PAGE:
Obtaining a Restraining Order in New Jersey
If you have been a victim of domestic violence or stalking, you are not alone. According to the National Coalition Against Domestic Violence, an average 20 people every minute are physically abused by an intimate partner. The most recent domestic violence offense report by the New Jersey State Police showed there were 64,556 offenses reported in 2013 – 334 of which were for stalking. Additionally, the NCADV reported 193 million women and 51 million men in the U.S. have been stalked during their lifetimes.
Others have experienced similar situations as you and understand the fear and uncertainty that comes with suffering from domestic violence. Many people in a physically and emotionally abusive situation are not sure what recourse they have against their abuser, particularly in a court of law.
But there are legal methods for protecting yourself, and there are people who can help you obtain them. An experienced family law attorney can help you ask the court for an emergency restraining order as well as a final restraining order to keep you safe.
Temporary Restraining Order
When you fear for your safety, you can file a document in court, known as a complaint, asking for an immediate, temporary restraining order. A judge will look at the situation and grant the TRO if he or she finds it is necessary to protect you. The hearing is usually ex parte, which means the person who allegedly abused you is not in court and you did not have to tell him or her about the hearing. The judge bases the decision on the evidence you provide.
If you cannot be in the courtroom for the hearing due to extreme circumstances, such as being hospitalized for injuries, someone who represents you can offer evidence to the judge.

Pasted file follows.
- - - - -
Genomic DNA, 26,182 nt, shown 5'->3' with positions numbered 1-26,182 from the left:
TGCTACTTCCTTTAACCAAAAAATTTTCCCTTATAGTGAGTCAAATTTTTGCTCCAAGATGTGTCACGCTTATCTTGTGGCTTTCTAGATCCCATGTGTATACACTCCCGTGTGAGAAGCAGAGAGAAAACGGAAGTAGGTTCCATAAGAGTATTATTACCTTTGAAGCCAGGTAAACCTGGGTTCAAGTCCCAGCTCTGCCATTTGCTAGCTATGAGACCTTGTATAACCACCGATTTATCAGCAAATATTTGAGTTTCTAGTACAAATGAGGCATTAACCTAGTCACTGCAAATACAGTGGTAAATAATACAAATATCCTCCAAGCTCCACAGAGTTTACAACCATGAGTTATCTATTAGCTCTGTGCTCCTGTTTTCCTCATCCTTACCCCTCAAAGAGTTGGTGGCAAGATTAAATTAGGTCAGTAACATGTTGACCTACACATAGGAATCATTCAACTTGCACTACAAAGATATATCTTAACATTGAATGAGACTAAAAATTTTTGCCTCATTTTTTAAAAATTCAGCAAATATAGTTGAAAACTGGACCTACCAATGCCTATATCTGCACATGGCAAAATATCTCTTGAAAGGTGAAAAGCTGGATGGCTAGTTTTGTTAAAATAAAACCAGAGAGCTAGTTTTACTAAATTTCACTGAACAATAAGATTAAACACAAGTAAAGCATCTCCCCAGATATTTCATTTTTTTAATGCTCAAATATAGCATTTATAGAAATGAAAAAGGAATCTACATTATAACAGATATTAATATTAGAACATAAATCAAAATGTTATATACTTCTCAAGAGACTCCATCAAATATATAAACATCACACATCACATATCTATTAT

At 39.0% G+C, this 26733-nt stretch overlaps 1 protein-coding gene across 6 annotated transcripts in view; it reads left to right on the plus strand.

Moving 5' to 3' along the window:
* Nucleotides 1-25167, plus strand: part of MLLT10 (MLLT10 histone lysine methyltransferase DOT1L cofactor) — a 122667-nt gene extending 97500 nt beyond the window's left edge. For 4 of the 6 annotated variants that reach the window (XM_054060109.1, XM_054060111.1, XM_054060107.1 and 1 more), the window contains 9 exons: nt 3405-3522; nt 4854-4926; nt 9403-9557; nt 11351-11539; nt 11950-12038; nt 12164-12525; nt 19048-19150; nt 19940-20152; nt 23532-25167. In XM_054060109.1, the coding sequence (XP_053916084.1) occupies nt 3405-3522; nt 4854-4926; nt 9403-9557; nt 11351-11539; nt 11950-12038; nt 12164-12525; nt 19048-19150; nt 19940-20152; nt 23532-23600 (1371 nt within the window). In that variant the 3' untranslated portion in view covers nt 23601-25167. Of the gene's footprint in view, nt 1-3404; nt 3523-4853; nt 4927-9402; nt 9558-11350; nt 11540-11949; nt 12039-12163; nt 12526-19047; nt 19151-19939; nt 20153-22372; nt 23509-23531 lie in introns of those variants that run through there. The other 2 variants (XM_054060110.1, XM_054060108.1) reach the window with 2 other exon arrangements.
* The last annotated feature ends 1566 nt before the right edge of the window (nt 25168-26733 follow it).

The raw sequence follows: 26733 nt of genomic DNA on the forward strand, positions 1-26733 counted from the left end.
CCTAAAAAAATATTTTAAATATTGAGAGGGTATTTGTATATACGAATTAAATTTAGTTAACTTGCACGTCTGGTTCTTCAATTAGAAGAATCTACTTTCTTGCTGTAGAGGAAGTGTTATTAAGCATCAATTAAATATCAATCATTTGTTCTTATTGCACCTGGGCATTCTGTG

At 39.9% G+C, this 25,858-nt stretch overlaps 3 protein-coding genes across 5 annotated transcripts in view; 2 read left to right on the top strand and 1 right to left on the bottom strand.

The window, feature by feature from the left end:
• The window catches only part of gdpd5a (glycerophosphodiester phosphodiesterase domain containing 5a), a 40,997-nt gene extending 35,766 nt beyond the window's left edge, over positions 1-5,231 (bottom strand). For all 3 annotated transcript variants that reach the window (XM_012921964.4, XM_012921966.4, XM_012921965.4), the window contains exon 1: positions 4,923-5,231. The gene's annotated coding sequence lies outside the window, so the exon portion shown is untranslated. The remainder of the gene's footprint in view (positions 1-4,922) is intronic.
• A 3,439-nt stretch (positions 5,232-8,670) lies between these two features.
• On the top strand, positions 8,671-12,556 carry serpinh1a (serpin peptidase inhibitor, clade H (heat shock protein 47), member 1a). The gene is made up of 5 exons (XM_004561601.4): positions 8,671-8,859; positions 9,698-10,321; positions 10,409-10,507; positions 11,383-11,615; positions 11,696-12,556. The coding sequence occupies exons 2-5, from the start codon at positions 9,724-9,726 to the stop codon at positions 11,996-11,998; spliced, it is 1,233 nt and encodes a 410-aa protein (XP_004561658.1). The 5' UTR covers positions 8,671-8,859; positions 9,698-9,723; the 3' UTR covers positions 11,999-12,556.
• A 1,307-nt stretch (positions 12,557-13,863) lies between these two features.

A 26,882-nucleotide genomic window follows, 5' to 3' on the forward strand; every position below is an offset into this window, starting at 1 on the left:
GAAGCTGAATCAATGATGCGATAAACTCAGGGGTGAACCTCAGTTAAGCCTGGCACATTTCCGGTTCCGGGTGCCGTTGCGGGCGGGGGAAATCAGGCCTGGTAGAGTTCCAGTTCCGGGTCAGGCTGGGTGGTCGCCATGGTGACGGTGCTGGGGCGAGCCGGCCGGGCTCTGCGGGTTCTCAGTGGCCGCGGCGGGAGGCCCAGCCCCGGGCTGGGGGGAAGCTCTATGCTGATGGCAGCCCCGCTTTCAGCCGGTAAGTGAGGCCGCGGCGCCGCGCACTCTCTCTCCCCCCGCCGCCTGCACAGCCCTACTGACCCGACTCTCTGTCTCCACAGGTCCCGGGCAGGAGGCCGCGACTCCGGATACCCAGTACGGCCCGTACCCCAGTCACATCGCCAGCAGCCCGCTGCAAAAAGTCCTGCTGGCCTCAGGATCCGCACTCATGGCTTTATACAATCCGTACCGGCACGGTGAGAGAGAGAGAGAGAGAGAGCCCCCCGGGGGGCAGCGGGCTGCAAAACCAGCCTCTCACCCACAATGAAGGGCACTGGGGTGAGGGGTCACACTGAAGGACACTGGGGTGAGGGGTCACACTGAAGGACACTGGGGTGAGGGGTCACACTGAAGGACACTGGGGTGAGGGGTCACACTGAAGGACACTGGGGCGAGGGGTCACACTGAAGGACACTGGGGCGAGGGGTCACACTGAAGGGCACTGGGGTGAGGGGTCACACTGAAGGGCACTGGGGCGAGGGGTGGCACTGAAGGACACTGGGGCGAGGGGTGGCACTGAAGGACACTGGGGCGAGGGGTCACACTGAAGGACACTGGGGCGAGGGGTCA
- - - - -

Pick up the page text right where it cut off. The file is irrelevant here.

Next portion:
Additionally, if you need a TRO when normal courts are out of session, you can file a complaint in municipal court or go to the police. There is often a municipal judge on call to issue TROs.
The TRO makes it so that the other party cannot contact or communicate with you, which means they cannot be physically present with you. It usually lasts about 10 days, until a hearing regarding a permanent and final restraining order is scheduled.
Final Restraining Order
The hearing for a FRO is a very different experience. In this situation, both you and the person you have accused of domestic abuse will be present and provide testimony and evidence. Evidence regarding the alleged abuse can include written communications, voicemails, medical records, witness testimony and more. Both parties have the right to be represented by attorneys during the hearing.
The judge will look for proof based on the preponderance of the evidence that domestic violence occurred. The judge will likely grant a final restraining order if it is more likely than not that the abuse occurred.
In addition to the evidence offered by the parties, the judge will consider whether there is a history of domestic violence, and whether the victim is reasonable in fearing for his or her safety.
If you need help litigating a restraining order, contact The Law Office of Jordan B. Rickards, Esq, at 732-297-8200.